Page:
One of the advancing analyses at LHCb is the study of BEC correlations for same-sign charged pions in pPb collisions at s N N = 5.02 TeV centre-of-mass energy per nucleon. This measurement is carried out in different regions of both charged-particle multiplicity and average transverse momentum of the particles in a pair. This will allow one to compare the results to the other LHC experiments and study the potential dependence of the correlation parameters on pseudorapidity. Furthermore, a direct comparison between the LHCb results for both pp and pPb collisions will give insight into the differences in evolution of those two systems. This will provide additional constraints on the parameters of theoretical models that aim to describe the complex process of multi-particle production (such as the initial transverse size of the colliding system).
The usual approach in the BEC studies is to assume a static source of particles, which leads to the Levy-type parametrizations of the correlation function such as (2). One of the alternative strategies is to use a τ -model [38], which accounts for the time evolution of the particle source. This model was proved to be successful in the description of the data in case of e + e collisions [12], however it has not been used for the pPb system yet. Apart from the interesting comparisons between central/forward acceptance regions and pp/pPb collisions, testing the τ -model is one of the goals in the LHCb analysis of the BEC effect in pPb system.
There are many other interesting future directions of the BEC/FDC studies at LHCb, such as 3-body correlations (ongoing), a three-dimensional analysis for same-sign charged pions, or the BEC effect in lead–lead collisions. One of the most intriguing possibilities is to perform this kind of measurement for D mesons, which would be a completely new result in terms of the hadron species. Preliminary studies suggest that such an analysis should be possible with the LHCb data.

Funding

This research was funded by Narodowe Centrum Nauki grant number 2013/11/B/ST2/03829 and 2018/29/N/ST2/01641.

Acknowledgments

This study was partially performed using the PL-GRID infrastructure.

Conflicts of Interest

The authors declare no conflict of interest. The funders had no role in the design of the study; in the collection, analyses, or interpretation of data; in the writing of the manuscript, or in the decision to publish the results.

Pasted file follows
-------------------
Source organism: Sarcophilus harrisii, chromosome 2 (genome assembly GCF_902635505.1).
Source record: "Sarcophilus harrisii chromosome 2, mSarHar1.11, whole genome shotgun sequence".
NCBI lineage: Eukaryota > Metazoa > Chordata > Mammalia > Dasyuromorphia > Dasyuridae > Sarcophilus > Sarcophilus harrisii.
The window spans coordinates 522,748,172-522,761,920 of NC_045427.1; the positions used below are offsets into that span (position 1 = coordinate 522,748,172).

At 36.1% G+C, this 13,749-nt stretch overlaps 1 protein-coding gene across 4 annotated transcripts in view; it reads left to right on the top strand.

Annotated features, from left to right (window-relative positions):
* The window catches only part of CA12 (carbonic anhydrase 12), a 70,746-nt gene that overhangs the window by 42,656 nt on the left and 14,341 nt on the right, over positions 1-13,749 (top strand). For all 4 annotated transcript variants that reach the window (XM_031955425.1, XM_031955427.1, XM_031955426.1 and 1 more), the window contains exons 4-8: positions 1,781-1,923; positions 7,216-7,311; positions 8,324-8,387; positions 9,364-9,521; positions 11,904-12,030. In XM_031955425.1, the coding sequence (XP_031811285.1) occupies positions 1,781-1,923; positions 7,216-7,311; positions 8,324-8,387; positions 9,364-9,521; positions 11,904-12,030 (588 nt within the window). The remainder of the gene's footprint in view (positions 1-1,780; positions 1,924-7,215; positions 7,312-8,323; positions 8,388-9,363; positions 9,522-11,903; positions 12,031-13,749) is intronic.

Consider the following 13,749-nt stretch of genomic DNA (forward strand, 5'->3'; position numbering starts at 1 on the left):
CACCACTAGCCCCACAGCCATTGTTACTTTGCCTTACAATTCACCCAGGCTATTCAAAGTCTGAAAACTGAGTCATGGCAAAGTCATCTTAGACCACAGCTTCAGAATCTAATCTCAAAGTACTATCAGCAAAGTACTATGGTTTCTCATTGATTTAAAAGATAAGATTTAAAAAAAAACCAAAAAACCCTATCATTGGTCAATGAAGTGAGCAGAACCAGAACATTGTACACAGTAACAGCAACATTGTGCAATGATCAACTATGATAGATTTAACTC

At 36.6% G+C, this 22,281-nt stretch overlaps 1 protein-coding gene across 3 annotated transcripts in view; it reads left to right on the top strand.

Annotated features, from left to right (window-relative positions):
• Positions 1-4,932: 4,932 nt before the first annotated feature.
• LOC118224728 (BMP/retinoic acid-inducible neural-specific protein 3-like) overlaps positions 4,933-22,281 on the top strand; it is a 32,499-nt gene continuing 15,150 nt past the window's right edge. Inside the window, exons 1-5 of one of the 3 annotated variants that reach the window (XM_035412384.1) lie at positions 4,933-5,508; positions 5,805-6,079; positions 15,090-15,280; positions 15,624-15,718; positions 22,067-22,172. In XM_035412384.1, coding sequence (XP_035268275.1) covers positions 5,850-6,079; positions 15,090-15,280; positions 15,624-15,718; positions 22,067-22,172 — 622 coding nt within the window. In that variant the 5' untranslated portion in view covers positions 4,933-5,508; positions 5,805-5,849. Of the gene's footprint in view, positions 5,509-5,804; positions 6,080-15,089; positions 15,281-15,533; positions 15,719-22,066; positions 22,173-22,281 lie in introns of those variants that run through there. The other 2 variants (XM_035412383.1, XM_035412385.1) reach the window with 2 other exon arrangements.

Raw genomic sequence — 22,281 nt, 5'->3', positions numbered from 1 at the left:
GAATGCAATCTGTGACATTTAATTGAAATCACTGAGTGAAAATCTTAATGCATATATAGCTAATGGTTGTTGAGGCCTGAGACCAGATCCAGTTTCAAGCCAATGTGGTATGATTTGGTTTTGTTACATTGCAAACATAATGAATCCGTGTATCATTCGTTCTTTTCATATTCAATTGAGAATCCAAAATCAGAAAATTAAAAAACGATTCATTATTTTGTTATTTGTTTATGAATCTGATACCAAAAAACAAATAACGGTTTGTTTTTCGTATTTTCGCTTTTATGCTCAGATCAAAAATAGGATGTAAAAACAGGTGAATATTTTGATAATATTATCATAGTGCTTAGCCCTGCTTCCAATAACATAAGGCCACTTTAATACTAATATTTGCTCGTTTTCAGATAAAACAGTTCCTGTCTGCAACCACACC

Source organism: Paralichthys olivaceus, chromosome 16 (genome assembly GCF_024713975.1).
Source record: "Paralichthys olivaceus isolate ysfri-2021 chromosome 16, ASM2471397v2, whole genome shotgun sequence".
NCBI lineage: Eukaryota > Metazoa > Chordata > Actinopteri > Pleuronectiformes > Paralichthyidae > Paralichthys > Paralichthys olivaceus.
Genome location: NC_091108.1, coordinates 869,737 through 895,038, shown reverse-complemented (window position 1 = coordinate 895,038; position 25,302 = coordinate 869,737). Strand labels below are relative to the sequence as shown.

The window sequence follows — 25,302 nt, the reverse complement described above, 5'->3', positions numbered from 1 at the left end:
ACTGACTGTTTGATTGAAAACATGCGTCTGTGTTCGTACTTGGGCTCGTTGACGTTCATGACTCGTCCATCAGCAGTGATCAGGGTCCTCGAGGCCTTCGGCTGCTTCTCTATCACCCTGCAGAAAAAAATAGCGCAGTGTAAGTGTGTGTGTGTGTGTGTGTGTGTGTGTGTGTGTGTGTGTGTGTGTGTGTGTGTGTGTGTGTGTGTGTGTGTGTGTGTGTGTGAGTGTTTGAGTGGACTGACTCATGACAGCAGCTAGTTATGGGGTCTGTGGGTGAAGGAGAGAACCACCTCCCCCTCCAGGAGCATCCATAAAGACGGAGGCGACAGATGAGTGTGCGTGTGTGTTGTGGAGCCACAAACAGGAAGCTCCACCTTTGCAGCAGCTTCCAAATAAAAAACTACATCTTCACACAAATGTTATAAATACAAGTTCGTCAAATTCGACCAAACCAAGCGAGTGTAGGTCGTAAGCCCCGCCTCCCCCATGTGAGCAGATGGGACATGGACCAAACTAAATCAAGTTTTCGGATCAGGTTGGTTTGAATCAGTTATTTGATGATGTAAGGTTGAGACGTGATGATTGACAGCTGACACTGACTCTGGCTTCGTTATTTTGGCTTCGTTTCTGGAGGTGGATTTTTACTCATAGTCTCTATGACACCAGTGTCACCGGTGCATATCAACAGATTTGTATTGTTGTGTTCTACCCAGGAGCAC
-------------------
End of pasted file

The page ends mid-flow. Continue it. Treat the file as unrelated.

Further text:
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Figure 1. A schematic view of the LHCb detector in y-z plane. The z-axis is the beam axis and the x-axis is perpendicular to the page surface (figure from http://cds.cern.ch/record/1087860; 25 March 2019).
Figure 1. A schematic view of the LHCb detector in y-z plane. The z-axis is the beam axis and the x-axis is perpendicular to the page surface (figure from http://cds.cern.ch/record/1087860; 25 March 2019).
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Figure 2. Multiplicity of the reconstructed VELO tracks assigned to a PV for the data. Different colors indicate three activity classes defined as fractions of the full distribution. The Figure is taken from [28].
Figure 2. Multiplicity of the reconstructed VELO tracks assigned to a PV for the data. Different colors indicate three activity classes defined as fractions of the full distribution. The Figure is taken from [28].
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Figure 3. Results of the fit to double-ratio for same-sign charged pions from the middle activity class. The red points represent data with the statistical uncertainties, while the blue line denotes the fit using parametrization (2). The Figure is taken from [28].
Figure 3. Results of the fit to double-ratio for same-sign charged pions from the middle activity class. The red points represent data with the statistical uncertainties, while the blue line denotes the fit using parametrization (2). The Figure is taken from [28].
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Figure 4. (left) Correlation radius R and (right) chaoticity parameter λ as a function of activity. Error bars indicate the sum in quadrature of the statistical and systematic uncertainties. The points are placed at the centres of the activity bins. The Figures are taken from [28].
Figure 4. (left) Correlation radius R and (right) chaoticity parameter λ as a function of activity. Error bars indicate the sum in quadrature of the statistical and systematic uncertainties. The points are placed at the centres of the activity bins. The Figures are taken from [28].
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Table 1. Results of fits using parametrization (2) to the double-ratio for three different activity classes and the corresponding N c h bins. Statistical and systematic certainties are given separately (in this order). The Table is taken from [28].
Table 1. Results of fits using parametrization (2) to the double-ratio for three different activity classes and the corresponding N c h bins. Statistical and systematic certainties are given separately (in this order). The Table is taken from [28].
Activity N ch R (fm) λ δ (GeV 1 )
Low[8, 18]1.01 ± 0.01 ± 0.100.72 ± 0.01 ± 0.050.089 ± 0.002 ± 0.044
Medium[19, 35]1.48 ± 0.02 ± 0.170.63 ± 0.01 ± 0.050.049 ± 0.001 ± 0.009
High[36, 96]1.80 ± 0.03 ± 0.160.57 ± 0.01 ± 0.030.026 ± 0.001 ± 0.010